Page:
Putin the Practical knows not only how the bread gets buttered, but how it gets baked. (Coincidentally, Putin’s grandfather was a cook for Lenin.) Furthermore, he understands that, as a practical matter, there’s no baking without cultivating. He’s astutely aware of agriculture’s role in Russia’s rise of recent years, so he takes a keen interest in grain production now and in a future shaped by climate change.

Putin, in other words, is a big-picture, long-term, systemic thinker in the vein of Peter Seidel’s Uncommon Sense. Having experienced the Soviet collapse, he knows all about limits to growth. While he reminisces about Soviet power, he’s no fan of the Soviet kolkhozy or the disastrous inefficiency of agriculture under the Ukrainian Soviet Socialist Republic.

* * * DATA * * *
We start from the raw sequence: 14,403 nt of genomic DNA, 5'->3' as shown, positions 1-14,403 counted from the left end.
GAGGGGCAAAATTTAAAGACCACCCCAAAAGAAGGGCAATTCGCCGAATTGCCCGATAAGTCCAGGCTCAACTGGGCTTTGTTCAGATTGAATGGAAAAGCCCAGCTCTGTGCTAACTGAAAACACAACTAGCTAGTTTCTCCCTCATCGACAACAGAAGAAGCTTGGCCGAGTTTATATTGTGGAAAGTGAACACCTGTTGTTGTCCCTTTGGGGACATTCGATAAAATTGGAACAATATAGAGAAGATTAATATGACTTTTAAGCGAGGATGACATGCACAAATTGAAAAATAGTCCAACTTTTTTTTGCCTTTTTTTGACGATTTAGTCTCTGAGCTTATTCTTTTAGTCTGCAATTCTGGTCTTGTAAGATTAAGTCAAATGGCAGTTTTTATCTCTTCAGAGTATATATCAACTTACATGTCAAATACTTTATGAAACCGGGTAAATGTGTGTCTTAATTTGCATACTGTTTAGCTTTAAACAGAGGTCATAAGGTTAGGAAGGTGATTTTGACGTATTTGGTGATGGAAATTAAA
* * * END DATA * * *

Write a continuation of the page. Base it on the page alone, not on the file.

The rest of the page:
Putin wants the breadbasket of Europe under Russian power, absorbed into the model of state capitalism he’s gravitated toward as a purely practical matter. Such absorption could go smoothly for Putin given the parallel strides of Ukrainian and Russian agriculture in recent years. If he manages to steal Ukraine, or a substantial portion of its eastern grain belt—and given the grip Russia already has over Europe with its natural gas supplies—suddenly Russia has the agro/extractive base of an unquestionable 21st century superpower.

The Currency of Currencies

“Give me control of a nation’s money supply, and I care not who makes its laws,” said Mayer Amschel Rothschild, the prototype of European banking. A century later, Lenin averred, “Grain is the currency of currencies.” On both statements Putin has probably reflected, “Of course.”

Conversely, if Putin ever encountered the notion of William Nordhaus that agriculture, because it accounted “for just 3 percent of national output,” couldn’t have “a very large effect” on the economy, he’s probably uttered, “What a идиот.” (And perhaps he thought, “No wonder those Americans, with economists like that, don’t have a clue about limits to growth.”)